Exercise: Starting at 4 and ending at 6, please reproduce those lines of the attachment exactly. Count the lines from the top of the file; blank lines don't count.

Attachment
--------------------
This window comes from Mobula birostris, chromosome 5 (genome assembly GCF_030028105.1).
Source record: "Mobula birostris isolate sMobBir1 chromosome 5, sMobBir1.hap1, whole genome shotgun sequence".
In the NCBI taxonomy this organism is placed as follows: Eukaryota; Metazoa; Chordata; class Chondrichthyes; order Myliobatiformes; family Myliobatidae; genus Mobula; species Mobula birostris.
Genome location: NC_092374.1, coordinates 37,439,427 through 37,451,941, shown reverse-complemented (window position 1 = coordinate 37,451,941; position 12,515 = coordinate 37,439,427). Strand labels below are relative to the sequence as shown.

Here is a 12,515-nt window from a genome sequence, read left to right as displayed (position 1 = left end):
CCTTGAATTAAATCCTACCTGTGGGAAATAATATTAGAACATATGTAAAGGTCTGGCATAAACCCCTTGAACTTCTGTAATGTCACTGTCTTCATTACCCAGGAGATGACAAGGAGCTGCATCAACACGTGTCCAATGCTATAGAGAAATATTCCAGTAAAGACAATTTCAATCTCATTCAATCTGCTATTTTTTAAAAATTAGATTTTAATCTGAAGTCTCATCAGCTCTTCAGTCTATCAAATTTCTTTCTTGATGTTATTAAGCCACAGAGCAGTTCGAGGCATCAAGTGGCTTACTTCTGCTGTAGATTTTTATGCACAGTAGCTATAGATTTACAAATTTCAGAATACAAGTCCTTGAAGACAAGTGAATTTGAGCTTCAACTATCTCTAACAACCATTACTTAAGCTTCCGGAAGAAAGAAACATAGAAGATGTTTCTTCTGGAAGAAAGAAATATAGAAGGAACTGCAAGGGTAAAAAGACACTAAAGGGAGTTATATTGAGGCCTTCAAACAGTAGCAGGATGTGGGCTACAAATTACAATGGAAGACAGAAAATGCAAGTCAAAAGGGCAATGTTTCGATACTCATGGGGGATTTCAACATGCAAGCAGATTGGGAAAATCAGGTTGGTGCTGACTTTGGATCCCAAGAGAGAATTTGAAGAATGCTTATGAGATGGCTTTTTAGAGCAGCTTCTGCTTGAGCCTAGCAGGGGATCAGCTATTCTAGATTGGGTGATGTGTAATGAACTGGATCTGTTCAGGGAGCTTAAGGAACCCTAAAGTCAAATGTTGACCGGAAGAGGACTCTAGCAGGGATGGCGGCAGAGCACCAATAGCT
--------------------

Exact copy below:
Genome location: NC_092374.1, coordinates 37,439,427 through 37,451,941, shown reverse-complemented (window position 1 = coordinate 37,451,941; position 12,515 = coordinate 37,439,427). Strand labels below are relative to the sequence as shown.

Here is a 12,515-nt window from a genome sequence, read left to right as displayed (position 1 = left end):
CCTTGAATTAAATCCTACCTGTGGGAAATAATATTAGAACATATGTAAAGGTCTGGCATAAACCCCTTGAACTTCTGTAATGTCACTGTCTTCATTACCCAGGAGATGACAAGGAGCTGCATCAACACGTGTCCAATGCTATAGAGAAATATTCCAGTAAAGACAATTTCAATCTCATTCAATCTGCTATTTTTTAAAAATTAGATTTTAATCTGAAGTCTCATCAGCTCTTCAGTCTATCAAATTTCTTTCTTGATGTTATTAAGCCACAGAGCAGTTCGAGGCATCAAGTGGCTTACTTCTGCTGTAGATTTTTATGCACAGTAGCTATAGATTTACAAATTTCAGAATACAAGTCCTTGAAGACAAGTGAATTTGAGCTTCAACTATCTCTAACAACCATTACTTAAGCTTCCGGAAGAAAGAAACATAGAAGATGTTTCTTCTGGAAGAAAGAAATATAGAAGGAACTGCAAGGGTAAAAAGACACTAAAGGGAGTTATATTGAGGCCTTCAAACAGTAGCAGGATGTGGGCTACAAATTACAATGGAAGACAGAAAATGCAAGTCAAAAGGGCAATGTTTCGATACTCATGGGGGATTTCAACATGCAAGCAGATTGGGAAAATCAGGTTGGTGCTGACTTTGGATCCCAAGAGAGAATTTGAAGAATGCTTATGAGATGGCTTTTTAGAGCAGCTTCTGCTTGAGCCTAGCAGGGGATCAGCTATTCTAGATTGGGTGATGTGTAATGAACTGGATCTGTTCAGGGAGCTTAAGGAACCCTAAAGTCAAATGTTGACCGGAAGAGGACTCTAGCAGGGATGGCGGCAGAGCACCAATAGCT